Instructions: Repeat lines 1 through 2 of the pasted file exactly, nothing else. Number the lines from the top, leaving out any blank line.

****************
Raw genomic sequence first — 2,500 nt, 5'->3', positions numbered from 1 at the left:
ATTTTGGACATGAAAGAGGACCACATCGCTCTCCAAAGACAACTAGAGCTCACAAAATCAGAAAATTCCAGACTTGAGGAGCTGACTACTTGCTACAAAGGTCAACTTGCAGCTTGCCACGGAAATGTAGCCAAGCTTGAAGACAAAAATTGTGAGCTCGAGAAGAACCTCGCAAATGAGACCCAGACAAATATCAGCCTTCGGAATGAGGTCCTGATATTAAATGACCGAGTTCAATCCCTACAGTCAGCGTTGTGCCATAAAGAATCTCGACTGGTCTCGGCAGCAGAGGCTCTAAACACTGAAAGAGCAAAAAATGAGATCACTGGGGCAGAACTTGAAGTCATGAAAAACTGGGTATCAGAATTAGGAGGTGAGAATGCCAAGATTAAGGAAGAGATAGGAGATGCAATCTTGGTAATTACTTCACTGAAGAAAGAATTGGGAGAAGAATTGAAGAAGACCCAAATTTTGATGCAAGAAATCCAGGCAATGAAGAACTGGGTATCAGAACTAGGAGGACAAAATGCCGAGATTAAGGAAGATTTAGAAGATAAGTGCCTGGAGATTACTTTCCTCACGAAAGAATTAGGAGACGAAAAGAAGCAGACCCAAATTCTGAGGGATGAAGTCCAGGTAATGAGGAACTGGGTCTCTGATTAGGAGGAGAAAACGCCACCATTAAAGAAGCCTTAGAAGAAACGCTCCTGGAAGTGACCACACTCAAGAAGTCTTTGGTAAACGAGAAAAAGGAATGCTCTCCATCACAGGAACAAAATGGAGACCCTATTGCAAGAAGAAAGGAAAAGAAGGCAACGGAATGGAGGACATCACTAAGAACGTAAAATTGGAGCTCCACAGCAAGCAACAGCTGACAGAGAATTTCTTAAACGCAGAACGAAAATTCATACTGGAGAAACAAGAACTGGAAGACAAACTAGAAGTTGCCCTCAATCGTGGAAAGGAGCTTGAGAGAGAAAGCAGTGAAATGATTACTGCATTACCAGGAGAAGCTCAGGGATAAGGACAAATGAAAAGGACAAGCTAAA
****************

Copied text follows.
Raw genomic sequence first — 2,500 nt, 5'->3', positions numbered from 1 at the left:
ATTTTGGACATGAAAGAGGACCACATCGCTCTCCAAAGACAACTAGAGCTCACAAAATCAGAAAATTCCAGACTTGAGGAGCTGACTACTTGCTACAAAGGTCAACTTGCAGCTTGCCACGGAAATGTAGCCAAGCTTGAAGACAAAAATTGTGAGCTCGAGAAGAACCTCGCAAATGAGACCCAGACAAATATCAGCCTTCGGAATGAGGTCCTGATATTAAATGACCGAGTTCAATCCCTACAGTCAGCGTTGTGCCATAAAGAATCTCGACTGGTCTCGGCAGCAGAGGCTCTAAACACTGAAAGAGCAAAAAATGAGATCACTGGGGCAGAACTTGAAGTCATGAAAAACTGGGTATCAGAATTAGGAGGTGAGAATGCCAAGATTAAGGAAGAGATAGGAGATGCAATCTTGGTAATTACTTCACTGAAGAAAGAATTGGGAGAAGAATTGAAGAAGACCCAAATTTTGATGCAAGAAATCCAGGCAATGAAGAACTGGGTATCAGAACTAGGAGGACAAAATGCCGAGATTAAGGAAGATTTAGAAGATAAGTGCCTGGAGATTACTTTCCTCACGAAAGAATTAGGAGACGAAAAGAAGCAGACCCAAATTCTGAGGGATGAAGTCCAGGTAATGAGGAACTGGGTCTCTGATTAGGAGGAGAAAACGCCACCATTAAAGAAGCCTTAGAAGAAACGCTCCTGGAAGTGACCACACTCAAGAAGTCTTTGGTAAACGAGAAAAAGGAATGCTCTCCATCACAGGAACAAAATGGAGACCCTATTGCAAGAAGAAAGGAAAAGAAGGCAACGGAATGGAGGACATCACTAAGAACGTAAAATTGGAGCTCCACAGCAAGCAACAGCTGACAGAGAATTTCTTAAACGCAGAACGAAAATTCATACTGGAGAAACAAGAACTGGAAGACAAACTAGAAGTTGCCCTCAATCGTGGAAAGGAGCTTGAGAGAGAAAGCAGTGAAATGATTACTGCATTACCAGGAGAAGCTCAGGGATAAGGACAAATGAAAAGGACAAGCTAAA